What we know about child abuse and family violence for sure is that it does not discriminate in terms of age, status, wealth or other socio-economic backgrounds. Anyone in any walk of life could be placed in a difficult or life threatening situation involving the other parent of their child and it can have damaging and lasting effects on children.
Women particularly are often faced with having to protect themselves and their children from their spouse when they leave the relationship. With personal safety a priority, I often advise clients on both sides about the steps that should be put into place to ensure that a child is protected from experiencing harm or the risk of harm before and after separation.
For some families, this means ensuring that a child’s time with one of their parents, or some other important person in their life, is supervised. This is known as supervised time and the Courts can put orders in place to ensure that all time, if necessary, between a child and another person is supervised at different stages of a matter.
What is supervised time?
Supervised time means that some other responsible adult is present at all times that a child spends with the person in question. The supervisor should be someone either independent of the parents, or someone that would not cause conflict with the parent being supervised or place the child at risk of being exposed to conflict.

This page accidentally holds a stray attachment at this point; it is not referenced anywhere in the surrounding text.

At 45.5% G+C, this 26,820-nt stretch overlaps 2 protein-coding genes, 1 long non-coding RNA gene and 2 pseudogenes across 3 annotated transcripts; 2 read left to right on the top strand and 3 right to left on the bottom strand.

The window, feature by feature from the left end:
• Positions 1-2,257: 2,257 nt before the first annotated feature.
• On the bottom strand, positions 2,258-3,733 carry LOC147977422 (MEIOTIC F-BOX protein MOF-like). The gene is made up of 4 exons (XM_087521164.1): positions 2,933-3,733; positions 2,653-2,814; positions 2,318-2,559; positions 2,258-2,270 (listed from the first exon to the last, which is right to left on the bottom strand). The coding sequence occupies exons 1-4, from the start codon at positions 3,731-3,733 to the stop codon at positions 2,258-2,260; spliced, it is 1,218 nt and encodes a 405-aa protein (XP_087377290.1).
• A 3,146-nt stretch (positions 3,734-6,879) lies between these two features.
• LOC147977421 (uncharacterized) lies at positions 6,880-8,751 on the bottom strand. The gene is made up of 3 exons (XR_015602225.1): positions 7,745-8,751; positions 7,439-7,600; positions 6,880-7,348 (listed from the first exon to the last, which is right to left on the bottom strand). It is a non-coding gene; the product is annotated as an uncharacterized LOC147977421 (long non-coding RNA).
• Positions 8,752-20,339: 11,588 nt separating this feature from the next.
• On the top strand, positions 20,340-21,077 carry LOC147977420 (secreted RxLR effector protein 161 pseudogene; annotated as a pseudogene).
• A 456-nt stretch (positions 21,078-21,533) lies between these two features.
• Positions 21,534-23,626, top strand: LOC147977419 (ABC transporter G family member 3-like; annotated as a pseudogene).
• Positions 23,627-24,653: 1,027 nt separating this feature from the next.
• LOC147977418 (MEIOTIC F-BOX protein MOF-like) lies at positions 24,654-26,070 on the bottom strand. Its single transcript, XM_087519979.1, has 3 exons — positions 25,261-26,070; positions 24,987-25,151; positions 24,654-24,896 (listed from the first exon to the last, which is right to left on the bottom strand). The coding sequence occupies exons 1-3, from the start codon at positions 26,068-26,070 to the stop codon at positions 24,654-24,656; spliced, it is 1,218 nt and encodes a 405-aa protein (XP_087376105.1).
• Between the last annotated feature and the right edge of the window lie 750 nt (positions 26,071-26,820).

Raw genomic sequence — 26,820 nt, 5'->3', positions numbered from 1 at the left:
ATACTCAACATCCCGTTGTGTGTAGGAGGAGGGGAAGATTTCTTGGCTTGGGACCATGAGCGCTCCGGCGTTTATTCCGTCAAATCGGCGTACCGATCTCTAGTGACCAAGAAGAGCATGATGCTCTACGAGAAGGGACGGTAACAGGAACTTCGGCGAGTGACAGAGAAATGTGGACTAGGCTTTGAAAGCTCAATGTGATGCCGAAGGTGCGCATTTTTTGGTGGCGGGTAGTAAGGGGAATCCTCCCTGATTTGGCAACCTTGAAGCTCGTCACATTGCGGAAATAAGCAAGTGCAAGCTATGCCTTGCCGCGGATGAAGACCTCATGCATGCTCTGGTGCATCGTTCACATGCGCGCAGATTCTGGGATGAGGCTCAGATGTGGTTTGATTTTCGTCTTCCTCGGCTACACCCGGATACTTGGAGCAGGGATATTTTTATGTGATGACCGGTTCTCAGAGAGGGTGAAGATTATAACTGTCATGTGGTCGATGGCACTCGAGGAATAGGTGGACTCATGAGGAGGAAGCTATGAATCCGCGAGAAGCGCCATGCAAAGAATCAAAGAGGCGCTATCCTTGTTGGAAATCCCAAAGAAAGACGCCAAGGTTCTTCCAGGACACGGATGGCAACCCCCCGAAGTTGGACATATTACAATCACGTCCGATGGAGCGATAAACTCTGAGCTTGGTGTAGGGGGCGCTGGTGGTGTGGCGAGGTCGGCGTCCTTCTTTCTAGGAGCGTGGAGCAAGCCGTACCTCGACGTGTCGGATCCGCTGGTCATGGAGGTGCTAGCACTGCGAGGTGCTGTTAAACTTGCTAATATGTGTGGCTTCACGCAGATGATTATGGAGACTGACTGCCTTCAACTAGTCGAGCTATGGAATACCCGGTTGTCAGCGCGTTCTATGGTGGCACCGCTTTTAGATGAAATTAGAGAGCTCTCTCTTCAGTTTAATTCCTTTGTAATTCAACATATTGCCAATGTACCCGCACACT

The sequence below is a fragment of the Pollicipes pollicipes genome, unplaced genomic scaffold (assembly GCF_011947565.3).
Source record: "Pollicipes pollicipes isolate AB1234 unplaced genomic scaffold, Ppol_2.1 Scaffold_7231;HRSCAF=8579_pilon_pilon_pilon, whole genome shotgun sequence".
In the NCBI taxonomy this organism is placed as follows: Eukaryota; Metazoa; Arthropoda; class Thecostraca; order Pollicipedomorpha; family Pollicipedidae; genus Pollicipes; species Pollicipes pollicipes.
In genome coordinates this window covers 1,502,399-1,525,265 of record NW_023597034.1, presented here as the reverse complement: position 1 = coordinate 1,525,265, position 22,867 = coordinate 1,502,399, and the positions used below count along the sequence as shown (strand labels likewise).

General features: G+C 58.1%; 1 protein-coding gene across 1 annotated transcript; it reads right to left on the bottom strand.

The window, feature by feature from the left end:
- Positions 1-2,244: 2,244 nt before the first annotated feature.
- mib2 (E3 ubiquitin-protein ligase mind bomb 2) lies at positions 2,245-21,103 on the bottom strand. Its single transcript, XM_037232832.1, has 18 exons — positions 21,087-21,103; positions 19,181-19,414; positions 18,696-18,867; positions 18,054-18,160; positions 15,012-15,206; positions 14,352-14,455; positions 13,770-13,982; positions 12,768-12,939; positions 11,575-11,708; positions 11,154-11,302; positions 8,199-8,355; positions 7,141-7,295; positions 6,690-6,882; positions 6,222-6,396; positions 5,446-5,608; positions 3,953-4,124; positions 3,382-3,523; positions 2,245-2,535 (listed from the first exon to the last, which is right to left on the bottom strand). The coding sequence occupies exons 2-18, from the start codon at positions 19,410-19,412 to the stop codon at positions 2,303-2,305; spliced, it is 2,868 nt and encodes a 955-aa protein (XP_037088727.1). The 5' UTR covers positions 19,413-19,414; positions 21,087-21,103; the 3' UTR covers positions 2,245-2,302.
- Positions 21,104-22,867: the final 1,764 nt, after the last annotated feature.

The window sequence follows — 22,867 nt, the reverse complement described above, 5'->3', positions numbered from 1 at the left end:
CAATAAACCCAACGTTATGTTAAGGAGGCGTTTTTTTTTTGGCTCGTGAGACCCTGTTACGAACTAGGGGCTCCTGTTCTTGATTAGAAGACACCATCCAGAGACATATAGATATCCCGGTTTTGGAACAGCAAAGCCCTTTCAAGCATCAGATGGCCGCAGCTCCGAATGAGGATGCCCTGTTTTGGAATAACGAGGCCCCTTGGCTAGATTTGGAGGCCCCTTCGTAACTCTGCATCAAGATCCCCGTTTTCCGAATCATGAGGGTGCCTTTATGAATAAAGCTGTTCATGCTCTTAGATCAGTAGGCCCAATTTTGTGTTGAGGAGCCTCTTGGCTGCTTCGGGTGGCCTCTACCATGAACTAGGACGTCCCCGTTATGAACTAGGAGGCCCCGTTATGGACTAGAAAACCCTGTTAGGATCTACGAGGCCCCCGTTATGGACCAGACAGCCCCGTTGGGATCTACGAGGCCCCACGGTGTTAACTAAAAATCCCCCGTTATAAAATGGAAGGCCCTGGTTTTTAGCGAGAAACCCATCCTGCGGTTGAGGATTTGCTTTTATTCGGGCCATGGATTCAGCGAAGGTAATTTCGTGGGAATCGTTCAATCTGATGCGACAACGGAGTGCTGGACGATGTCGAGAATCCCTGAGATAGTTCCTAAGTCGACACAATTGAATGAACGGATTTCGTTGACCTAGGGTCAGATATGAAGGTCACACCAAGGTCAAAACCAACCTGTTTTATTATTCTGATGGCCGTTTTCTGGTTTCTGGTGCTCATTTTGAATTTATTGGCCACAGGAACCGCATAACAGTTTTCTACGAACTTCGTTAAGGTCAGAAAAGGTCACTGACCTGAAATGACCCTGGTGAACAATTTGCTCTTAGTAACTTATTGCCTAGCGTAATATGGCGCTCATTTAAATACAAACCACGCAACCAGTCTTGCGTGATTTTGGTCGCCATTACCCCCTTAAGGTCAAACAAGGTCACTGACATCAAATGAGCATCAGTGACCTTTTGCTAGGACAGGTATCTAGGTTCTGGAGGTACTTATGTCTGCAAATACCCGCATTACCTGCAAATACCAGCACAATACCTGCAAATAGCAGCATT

Supervised time can take place in the presence of a mutually trusted friend, family member or some other person. It can also take place within the context of a privately or publicly funded contact service at a cost. The publicly funded Children’s Contact Centres often have long wait times and restricted availability, but are much more cost-effective. On the other hand, privately funded contact services can facilitate supervised time almost immediately and frequently, but they can be expensive.
What does the law say about this?
It is important to know from the outset that the paramount consideration for the Courts in making parenting orders is the best interests of the child. It is legislated that way and should be at the forefront of what every parent and family lawyer does when negotiating and proposing parenting arrangements.
Whilst the benefit to a child of having a meaningful relationship with both of their parents is a primary consideration for the Court, this must be balanced with the need to protect the child from harm or exposure to abuse, neglect or family violence. The latter is also a primary consideration. If these two primary considerations are at odds, the Family Law Act 1975 (Cth) is clear in that the Court must give greater weight to the need to protect the child.
That said, the Act and the Family Law Courts place a high value on the child’s right to know and be cared for by both their parents. If at all possible, parties should try to agree on an arrangement that maintains the child’s relationship with the other parent, if it is safe to do so. Sometimes, measures like supervised time must be put in place to allow this to occur.
What situations can give rise to supervision?
The situations where supervised time may be appropriate and ordered by the Court include a risk of violence to children (physical or emotional), a risk of child sexual abuse or a risk that a parent may not conduct themselves in a way that is in the child’s best interests.